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Political Behavior

, Volume 28, Issue 2, pp 151–173 | Cite as

What’s Left and Who’s Right? A Q-method Study of Individual and Contextual Influences on the Meaning of Ideological Labels

  • Elizabeth Zechmeister
Original paper

Abstract

Left–right semantics are commonly employed by scholars, the media, and politicians in reference to Latin American politics. Yet, how do citizens understand these terms and what determines the meanings they assign to them? I investigate the significance of left–right labels, as potential political heuristic devices, among and across a selected group of citizens in Mexico and Argentina. Subjective understandings of the left–right semantics were tapped using Q-sort methods. Analyses of these data reveal quite different conceptions across individuals and national contexts. Further, and as hypothesized in the text, the analyses demonstrate that ideological labels (a) reference valence issues, in addition to political actors and policy stances; (b) differ across contexts in ways that correspond to elite packaging; and, (c) vary by individual partisan leanings and political sophistication.

Keywords

Ideological labels Left Right Q methodology Mexico Argentina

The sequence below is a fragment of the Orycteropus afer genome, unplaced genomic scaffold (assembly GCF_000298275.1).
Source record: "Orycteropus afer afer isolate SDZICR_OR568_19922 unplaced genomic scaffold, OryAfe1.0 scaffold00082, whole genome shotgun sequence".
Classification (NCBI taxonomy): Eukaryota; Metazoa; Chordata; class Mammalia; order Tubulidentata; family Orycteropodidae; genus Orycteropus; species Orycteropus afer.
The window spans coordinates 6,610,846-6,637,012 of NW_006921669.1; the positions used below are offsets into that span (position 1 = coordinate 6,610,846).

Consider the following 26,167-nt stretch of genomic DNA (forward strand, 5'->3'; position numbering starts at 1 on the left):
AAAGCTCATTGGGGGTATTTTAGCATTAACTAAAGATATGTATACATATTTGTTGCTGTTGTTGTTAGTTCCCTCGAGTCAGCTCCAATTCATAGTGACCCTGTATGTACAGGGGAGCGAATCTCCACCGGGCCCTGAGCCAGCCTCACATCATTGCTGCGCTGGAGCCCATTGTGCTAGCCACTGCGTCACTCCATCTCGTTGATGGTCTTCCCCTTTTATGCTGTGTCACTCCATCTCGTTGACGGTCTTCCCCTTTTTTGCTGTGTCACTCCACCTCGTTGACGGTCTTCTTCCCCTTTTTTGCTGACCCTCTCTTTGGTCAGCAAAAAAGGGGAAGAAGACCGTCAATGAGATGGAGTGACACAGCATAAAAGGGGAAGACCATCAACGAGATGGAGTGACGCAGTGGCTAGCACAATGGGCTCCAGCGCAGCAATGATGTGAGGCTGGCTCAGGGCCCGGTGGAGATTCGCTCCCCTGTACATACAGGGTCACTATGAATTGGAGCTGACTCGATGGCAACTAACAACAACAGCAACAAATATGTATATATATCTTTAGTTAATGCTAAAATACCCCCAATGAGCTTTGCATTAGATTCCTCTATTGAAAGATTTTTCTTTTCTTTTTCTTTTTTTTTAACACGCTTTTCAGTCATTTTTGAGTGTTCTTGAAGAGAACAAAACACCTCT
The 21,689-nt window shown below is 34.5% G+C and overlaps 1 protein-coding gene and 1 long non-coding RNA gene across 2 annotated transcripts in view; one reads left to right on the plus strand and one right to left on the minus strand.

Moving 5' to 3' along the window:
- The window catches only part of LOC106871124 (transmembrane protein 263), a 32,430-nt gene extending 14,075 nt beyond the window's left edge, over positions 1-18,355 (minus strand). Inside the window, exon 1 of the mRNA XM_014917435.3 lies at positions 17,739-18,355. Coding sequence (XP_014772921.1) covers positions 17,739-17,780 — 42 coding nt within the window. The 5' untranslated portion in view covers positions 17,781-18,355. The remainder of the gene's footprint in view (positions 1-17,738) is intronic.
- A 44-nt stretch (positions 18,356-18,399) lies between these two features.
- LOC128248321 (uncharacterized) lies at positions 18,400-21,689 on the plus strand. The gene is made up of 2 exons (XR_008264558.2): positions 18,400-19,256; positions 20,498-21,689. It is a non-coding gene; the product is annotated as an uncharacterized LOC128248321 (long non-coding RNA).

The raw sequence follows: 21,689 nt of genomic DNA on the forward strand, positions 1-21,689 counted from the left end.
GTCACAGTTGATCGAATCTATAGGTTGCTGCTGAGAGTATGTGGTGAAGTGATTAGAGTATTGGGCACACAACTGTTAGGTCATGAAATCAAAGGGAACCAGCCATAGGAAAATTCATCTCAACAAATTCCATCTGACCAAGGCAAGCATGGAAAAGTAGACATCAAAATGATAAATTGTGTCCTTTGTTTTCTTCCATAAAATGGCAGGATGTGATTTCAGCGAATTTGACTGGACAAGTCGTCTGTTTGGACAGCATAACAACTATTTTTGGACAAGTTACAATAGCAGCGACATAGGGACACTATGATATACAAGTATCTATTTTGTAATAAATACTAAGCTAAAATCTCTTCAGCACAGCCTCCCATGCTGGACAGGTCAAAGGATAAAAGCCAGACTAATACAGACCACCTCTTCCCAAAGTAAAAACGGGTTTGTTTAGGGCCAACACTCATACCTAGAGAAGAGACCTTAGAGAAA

Notes

Acknowledgments

I owe thanks to Dr. Emily Stern at Di Tella and Dr. Eric Magar at ITAM for their support in the implementation of these studies. For research assistance, I thank Sara Arce, Ximena Bustamente, Lauren Forest, and Mariano Turzi. I am grateful to John Aldrich, Jennifer Merolla, and Laura Stephenson for their help at various stages of this project. Finally, I owe thanks to a number of people who commented on previous drafts of this paper, including Andy Baker, Federico Estévez, Bob Huckfeldt, Cindy Kam, and Guillermo Rosas. All errors and imperfections that remain are my own.

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Copyright information

© Springer Science+Business Media, Inc. 2006

Authors and Affiliations

  1. 1.Political Science University of CaliforniaDavisUSA

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